She will remain at the studio as part of a new producing deal. Pascal will stay in place through May, at which point she will take the reins at her new venture.
No decision has been made on her replacement, according to an individual with knowledge of the situation, but there is a deep bench on the Sony lot. Among her possible replacements from within the Sony ranks are former Fox studio chief Tom Rothman, who now runs TriStar Pictures, Sony Pictures Entertainment Motion Picture Group President Doug Belgrad and Columbia Pictures Production President Michael De Luca.
Pascal’s contract expires in March. She is one of the longest-serving Hollywood studio chiefs and has been praised for her role in shepherding a number of commercial and critical hits such as “Spider-Man,” “The Social Network,” “Zero Dark Thirty” and “21 Jump Street” to the bigscreen.
The end of her tenure has been rocky, however, as Pascal’s departure comes after a devastating hack of her emails left her vulnerable and compromised her relationships with top talent. Pascal has been forced to apologize to A-list actors, producers and stars after her unvarnished thoughts on projects involving the likes of Angelina Jolie, Leonardo DiCaprio and Bradley Cooper were made public.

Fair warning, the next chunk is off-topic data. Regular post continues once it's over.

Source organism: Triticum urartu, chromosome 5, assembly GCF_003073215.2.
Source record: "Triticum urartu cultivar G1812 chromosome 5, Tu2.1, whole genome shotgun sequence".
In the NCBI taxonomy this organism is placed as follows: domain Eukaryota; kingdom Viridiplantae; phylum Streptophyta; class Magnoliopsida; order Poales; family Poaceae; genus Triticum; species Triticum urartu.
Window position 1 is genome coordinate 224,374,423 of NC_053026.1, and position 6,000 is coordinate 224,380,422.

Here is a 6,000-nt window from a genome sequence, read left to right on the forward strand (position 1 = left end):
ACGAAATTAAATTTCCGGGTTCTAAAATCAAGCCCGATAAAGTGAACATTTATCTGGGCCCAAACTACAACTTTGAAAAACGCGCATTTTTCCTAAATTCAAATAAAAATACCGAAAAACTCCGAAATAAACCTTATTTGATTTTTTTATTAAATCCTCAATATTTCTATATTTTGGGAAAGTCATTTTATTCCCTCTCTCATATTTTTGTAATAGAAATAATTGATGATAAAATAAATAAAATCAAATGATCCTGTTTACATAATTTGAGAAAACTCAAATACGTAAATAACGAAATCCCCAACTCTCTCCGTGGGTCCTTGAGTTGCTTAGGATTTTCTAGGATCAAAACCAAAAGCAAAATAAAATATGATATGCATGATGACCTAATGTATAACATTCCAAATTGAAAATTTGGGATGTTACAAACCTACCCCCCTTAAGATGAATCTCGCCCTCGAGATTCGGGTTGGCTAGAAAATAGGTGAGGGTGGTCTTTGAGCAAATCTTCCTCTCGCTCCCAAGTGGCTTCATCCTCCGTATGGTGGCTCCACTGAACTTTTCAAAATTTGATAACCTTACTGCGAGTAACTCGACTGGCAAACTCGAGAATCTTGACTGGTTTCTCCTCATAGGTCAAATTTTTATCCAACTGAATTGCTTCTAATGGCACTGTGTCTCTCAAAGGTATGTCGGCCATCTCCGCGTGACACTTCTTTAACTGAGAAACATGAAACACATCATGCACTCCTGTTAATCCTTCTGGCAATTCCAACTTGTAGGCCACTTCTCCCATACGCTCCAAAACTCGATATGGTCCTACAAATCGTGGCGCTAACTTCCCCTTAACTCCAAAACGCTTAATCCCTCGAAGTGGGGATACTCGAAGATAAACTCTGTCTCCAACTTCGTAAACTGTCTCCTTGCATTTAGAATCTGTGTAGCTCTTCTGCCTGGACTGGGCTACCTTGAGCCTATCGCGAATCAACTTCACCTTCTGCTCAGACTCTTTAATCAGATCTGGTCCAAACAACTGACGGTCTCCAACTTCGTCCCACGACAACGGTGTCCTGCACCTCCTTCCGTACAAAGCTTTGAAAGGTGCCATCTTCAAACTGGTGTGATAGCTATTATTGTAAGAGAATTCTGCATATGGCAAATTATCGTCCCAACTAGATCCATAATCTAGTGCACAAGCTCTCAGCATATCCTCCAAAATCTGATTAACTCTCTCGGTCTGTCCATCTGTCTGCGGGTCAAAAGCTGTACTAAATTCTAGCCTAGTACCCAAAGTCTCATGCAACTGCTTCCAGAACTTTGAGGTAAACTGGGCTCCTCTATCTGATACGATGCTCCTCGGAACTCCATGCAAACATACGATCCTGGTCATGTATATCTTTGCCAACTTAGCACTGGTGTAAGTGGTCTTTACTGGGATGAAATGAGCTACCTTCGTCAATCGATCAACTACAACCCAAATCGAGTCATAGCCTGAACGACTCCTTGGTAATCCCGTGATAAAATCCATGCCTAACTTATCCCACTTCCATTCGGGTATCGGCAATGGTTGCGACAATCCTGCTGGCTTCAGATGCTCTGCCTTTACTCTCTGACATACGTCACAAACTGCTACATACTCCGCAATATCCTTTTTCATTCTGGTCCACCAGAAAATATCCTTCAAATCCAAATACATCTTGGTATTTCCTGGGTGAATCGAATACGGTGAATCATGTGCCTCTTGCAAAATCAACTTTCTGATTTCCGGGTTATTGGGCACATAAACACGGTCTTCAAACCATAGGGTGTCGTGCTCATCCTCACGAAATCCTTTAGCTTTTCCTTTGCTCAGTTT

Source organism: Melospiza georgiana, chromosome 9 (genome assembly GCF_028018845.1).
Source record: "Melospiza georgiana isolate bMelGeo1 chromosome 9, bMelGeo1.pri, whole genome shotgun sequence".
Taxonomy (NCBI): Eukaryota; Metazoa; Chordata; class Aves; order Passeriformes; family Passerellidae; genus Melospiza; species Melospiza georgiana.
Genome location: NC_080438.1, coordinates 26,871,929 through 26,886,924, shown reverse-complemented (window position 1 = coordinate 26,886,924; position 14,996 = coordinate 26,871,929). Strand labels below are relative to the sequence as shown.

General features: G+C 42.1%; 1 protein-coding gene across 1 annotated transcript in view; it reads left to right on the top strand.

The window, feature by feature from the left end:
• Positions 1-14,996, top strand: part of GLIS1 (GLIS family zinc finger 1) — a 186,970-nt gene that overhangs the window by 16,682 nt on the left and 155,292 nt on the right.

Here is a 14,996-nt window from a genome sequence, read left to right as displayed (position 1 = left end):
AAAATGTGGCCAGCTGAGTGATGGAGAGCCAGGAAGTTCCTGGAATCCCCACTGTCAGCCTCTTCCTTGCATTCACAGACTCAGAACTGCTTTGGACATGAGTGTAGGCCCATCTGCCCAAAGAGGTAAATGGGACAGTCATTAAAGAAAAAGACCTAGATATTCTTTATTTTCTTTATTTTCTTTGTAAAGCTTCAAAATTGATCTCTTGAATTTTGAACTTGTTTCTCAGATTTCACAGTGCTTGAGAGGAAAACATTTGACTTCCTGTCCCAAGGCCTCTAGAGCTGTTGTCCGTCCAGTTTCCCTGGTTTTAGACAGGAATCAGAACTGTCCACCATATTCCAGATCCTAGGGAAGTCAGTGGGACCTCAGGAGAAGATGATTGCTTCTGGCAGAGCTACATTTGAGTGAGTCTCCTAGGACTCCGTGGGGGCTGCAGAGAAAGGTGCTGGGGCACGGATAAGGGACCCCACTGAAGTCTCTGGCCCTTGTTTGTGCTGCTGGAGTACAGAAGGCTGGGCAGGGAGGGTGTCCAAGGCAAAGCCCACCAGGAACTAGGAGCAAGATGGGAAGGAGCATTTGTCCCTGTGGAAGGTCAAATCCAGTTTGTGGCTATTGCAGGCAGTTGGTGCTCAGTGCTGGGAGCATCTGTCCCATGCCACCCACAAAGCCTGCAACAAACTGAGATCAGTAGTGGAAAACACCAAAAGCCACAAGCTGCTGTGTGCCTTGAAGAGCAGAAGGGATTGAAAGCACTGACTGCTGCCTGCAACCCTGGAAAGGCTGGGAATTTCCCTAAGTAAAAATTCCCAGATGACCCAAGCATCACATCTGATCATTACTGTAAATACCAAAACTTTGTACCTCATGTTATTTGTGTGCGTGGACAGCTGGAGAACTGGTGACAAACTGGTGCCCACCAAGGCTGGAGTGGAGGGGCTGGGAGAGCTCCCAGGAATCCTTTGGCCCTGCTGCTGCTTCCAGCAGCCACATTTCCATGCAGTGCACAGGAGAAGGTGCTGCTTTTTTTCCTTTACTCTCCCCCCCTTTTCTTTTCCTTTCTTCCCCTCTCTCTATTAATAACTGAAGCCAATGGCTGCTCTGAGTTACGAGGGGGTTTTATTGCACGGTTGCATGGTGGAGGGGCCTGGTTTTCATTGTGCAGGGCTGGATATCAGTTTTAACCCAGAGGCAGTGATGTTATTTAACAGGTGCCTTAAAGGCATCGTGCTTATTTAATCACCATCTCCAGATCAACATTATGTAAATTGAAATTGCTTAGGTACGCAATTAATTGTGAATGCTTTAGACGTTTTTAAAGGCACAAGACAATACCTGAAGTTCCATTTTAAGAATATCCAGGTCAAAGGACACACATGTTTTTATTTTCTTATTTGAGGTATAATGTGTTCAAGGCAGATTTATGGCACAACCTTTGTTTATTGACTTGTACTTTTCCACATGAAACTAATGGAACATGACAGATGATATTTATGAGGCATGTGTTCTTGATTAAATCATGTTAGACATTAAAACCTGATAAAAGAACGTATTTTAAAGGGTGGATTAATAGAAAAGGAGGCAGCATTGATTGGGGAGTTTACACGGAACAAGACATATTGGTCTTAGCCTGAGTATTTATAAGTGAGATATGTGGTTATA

A series of racially insensitive remarks she made with producer Scott Rudin about President Barack Obama’s favorite movies — the two joked that the president was a fan of “The Butler,” “12 Years a Slave” and other films about African-American topics — led to meetings with civil rights leaders such as Al Sharpton and Jesse Jackson, along with vows to make amends. Pascal, a liberal voice on issues such as same sex marriage and a vocal supporter of Obama,insisted that the remarks do not reflect her true beliefs or character, but her remarks drew stinging rebukes from the likes of Shonda Rhimes and Ava DuVernay.
The hack was launched by North Korea in retaliation for “The Interview,” a lewd comedy that centered on an assassination attempt on the country’s leader, Kim Jong-un.
Sony is providing the funding for Pascal’s production company and will retain worldwide rights to the films she makes. It will be based on the Sony lot and the commitment is for four years.
“I have spent almost my entire professional life at Sony Pictures and I am energized to be starting this new chapter based at the company I call home,” said Pascal in a statement. “I have always wanted to be a producer.”
Pascal had already been concerned that the ax might fall on her head prior to the the Sony hack. Although Sony has fielded hits such as “22 Jump Street” and “Captain Phillips,” the studio is still reeling from the months of layoffs enacted as a response to activist investor Daniel Loeb’s criticism of its management and its decision to greenlight flops such as “White House Down” and “After Earth.”
Sony shares rose 2.85% to $26.68 after news broke of Pascal’s departure.